We’ve done bilateral; we’ve done multilateral. Neither worked. In either desperation or a frustrated attempt to transfer responsibility, we’re now relying on the UN to stop him. But despite a dozen years of being showered with light water reactors, endless bubbling spigots of fuel oil, tons of food and medicines, and serious amounts of economic investment (known as “cash bribes” in the West), ungrateful dictator Kim Jong Il insists that North Korea still needs nuclear weapons. The Left pillories President Bush for “refusing to engage in bilateral negotiations,” while the Right insists that “a multilateral approach is the only acceptable option.” But isn’t the definition of insanity repeating the same thing with expectations of a different result?
With a hot election close upon us rational debate has once again been sacrificed on the sound bite altar in dueling attempts to score points on the opponent. Contrary to allegations, no administration, from Reagan to Bush 43, has clean hands in regard to North Korea. All have at least dropped the ball, although the Clinton people did manage to kick it out of bounds. But to watch the cable news herd of analysts insist that “North Korea must be persuaded,” or “Kim must be engaged,” or “coalitions must be formed,” implying success merely by tweaking negotiations this way or that, completely ignores recent history.
The bottom line for Kim Jong Il is simple: retention of his hedonistic lifestyle and the absolute power he holds over his shrinking, brutalized population. We need to understand that cold fact before proceeding. At this stage he has probably even accepted that reunification of the Korean Peninsula is not going to happen under his rule, despite contrary claims by his propaganda machine. So power retention is the key. Appeals to his humanity, logic, good sense, and neighborliness are doomed to fail. He rejects internal reform, outside intrusion, and even the kinds of shared standards of health, nutrition, and information flow for his citizenry that are considered minimal by international standards.
Given this hypothesis, for what reason ought America continue the concentric track of ritualistic Six Party talks, additional toothless UN resolutions, or even a reprise of the infamous Agreed Framework deal that Jimmy Carter cut with the dictator in 1994? Yet every one of these courses is being proposed. The simple reason that all these methods failed and will continue to disappoint is that they are meringue without the filling. As a master bluffer himself, Kim recognizes when his opponents hold losing cards. Once America and regional players took military options off the table then in Kim’s estimation – proven prescient – he can call the shots at will, proceed with missile and nuclear proliferation, and defy the world’s empty rhetoric.
The line between diplomacy and military action is blurred. History shows that a military confrontation can be solved by adroit diplomacy. Conversely a diplomatic stalemate can often be broken by a suitable military response. On the individual level, as anyone who ever wore a uniform knows full well, a boot in the rear can be an excellent motivator.
So far that part of Kim Jong Il’s education has been sadly lacking. His actions, regardless of how egregious, have never provoked serious consequences.
Kim Jong Il is a known terrorist plotter, having personally ordered the sabotage of a Korean airliner that killed more than a hundred innocents. He fired rockets over Japan only to provoke a verbal response. Upwards to three million of his citizens were starved to death and countless others summarily executed or worked to death in a gulag. He has flooded the region with counterfeit pharmaceuticals, cigarettes, and money. His heroin export operation brings in millions. His agents kidnap innocents from his neighbors. Nothing draws more response than a hollow threat. Before his behavior will change our response to his actions has to be modified.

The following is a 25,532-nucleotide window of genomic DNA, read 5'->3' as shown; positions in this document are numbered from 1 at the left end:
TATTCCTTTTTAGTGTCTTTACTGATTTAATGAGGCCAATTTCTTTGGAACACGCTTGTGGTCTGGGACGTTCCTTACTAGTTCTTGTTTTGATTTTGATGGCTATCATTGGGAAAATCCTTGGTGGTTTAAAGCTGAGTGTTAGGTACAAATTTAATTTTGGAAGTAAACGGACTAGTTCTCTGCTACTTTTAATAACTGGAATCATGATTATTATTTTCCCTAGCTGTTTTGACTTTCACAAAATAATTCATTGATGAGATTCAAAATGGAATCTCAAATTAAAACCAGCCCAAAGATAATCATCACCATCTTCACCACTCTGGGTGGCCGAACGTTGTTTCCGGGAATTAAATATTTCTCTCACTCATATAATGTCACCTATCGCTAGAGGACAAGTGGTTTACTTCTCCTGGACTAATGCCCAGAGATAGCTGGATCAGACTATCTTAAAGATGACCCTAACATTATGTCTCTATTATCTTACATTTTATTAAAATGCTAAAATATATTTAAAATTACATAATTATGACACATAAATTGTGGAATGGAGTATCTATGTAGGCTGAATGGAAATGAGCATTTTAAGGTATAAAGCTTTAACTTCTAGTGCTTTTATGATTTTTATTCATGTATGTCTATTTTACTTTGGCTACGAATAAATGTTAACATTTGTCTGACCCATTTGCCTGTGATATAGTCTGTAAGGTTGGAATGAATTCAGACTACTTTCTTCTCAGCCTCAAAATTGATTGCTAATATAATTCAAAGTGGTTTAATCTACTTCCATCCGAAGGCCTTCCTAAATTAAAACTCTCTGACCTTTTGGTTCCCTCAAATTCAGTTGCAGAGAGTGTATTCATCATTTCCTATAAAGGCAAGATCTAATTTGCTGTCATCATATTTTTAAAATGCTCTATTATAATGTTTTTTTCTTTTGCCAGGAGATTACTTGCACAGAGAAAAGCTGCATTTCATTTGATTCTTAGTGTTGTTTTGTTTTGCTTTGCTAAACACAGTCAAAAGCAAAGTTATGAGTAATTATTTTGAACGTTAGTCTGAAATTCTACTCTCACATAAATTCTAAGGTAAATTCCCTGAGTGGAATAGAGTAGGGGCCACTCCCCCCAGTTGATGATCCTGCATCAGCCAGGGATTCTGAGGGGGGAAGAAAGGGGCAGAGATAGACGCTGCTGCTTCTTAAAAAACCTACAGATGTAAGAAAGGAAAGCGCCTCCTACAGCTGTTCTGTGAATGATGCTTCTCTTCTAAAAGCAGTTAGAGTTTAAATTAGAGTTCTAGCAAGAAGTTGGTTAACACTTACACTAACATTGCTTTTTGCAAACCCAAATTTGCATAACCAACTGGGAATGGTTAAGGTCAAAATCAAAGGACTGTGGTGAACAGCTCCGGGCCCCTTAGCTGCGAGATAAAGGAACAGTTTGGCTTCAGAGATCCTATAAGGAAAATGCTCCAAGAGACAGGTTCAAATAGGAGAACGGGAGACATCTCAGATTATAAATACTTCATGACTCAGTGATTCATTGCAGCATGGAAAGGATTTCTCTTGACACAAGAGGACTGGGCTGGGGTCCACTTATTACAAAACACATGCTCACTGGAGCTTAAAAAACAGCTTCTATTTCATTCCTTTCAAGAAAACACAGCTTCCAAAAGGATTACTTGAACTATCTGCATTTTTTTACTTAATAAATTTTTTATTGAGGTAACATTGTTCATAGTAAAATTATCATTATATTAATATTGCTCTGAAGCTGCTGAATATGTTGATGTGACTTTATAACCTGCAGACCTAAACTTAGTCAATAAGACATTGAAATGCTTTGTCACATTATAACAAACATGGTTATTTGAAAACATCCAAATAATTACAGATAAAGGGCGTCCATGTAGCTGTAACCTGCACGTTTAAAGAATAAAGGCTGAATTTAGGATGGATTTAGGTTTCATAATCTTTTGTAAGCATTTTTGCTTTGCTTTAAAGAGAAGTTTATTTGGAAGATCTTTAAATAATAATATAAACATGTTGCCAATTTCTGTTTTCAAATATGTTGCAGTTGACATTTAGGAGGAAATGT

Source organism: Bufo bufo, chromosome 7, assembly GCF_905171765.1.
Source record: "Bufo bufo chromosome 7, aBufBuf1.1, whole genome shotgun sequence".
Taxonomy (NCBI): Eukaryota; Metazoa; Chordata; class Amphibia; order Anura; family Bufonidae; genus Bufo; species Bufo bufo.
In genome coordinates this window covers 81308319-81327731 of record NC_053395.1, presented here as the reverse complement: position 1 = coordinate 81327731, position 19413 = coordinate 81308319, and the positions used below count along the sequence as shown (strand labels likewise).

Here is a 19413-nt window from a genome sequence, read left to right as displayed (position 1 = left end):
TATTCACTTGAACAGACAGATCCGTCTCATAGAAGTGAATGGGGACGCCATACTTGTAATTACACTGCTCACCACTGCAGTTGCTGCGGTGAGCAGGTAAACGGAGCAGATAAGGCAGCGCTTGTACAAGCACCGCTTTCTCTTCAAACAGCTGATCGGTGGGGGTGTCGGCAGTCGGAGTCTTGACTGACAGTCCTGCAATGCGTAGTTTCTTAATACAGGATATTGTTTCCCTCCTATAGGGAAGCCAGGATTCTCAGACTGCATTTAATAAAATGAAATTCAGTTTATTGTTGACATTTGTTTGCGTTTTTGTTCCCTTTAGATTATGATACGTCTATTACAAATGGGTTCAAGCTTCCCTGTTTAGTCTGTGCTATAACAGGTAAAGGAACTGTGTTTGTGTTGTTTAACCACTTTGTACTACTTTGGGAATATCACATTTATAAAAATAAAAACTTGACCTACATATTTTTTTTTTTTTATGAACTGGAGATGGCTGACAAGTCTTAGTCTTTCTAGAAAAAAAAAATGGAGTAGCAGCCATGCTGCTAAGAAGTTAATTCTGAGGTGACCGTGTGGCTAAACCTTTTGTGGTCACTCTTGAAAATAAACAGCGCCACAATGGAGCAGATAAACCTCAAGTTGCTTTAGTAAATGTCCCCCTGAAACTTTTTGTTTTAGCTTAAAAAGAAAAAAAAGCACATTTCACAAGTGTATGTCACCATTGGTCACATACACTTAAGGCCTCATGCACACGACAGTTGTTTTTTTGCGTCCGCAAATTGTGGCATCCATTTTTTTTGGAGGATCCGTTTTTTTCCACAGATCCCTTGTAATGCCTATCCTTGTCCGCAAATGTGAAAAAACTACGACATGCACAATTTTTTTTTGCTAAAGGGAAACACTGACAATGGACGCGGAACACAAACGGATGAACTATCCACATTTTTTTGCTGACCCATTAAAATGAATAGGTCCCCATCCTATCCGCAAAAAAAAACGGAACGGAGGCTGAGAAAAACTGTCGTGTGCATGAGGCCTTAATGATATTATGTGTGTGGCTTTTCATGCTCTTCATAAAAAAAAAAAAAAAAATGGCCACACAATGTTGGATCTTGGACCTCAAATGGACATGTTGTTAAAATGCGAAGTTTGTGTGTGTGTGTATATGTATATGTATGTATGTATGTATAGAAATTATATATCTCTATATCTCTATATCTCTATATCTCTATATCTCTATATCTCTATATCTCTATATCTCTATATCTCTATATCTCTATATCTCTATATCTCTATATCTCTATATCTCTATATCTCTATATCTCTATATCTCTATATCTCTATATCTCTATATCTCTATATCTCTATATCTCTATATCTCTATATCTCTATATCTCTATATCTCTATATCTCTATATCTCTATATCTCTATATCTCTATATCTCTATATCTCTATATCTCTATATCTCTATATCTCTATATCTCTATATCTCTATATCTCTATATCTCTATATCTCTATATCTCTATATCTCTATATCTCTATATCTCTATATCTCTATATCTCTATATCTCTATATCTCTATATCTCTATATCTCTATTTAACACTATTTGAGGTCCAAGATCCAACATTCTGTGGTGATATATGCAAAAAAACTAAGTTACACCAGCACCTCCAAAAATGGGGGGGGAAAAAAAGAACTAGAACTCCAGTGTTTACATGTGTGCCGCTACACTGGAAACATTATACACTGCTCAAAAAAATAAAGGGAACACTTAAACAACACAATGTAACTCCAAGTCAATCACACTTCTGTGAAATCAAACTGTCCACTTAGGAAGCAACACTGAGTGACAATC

As Frank Gaffney has suggested, the time to “hold parties accountable” has come, and not only North Korea but its enablers like China, Iran, Venezuela, and South Korea. It is imperative that neighboring countries’ missile defenses be upgraded on an accelerated basis and that the US and allies establish an effective naval blockade around North Korea. Additionally, China must be made to realize that a rearmed Japan – particularly with nuclear weapons – while in no one’s best interest will be an unintended consequence of continued Chinese protection of the Kim regime.
How to convince Kim and others? A prerequisite for effective diplomacy is a willingness to exercise military options. Not total war, but selective strikes, raids, and punitive missions that put backbone into diplomacy and give the State Department something to push at a recalcitrant adversary other than cookies. In order to be effective it is imperative that these messages be conveyed privately rather than in an open forum. If you want the other guy to bend to your will might as well give him a chance to save face first. You can always go public. This is the kind of hand-in-glove diplomacy that characterizes great nations, nations that shape events rather than reacting to them in confusion and panic.
America needs to regain its credibility abroad. Since Iraqi Freedom we’ve caved too much to criticism, preferring to let the EU, NATO, and even the UN do the heavy lifting, to our chagrin. Time to get serious and link a credible military response to a diplomatic demarche. A demonstration may be necessary to get proper attention, but it must be done. Otherwise pipsqueak dictators like Kim Jong Il and his rogue state pals will continue to work their nefarious will while thumbing their nose at us.
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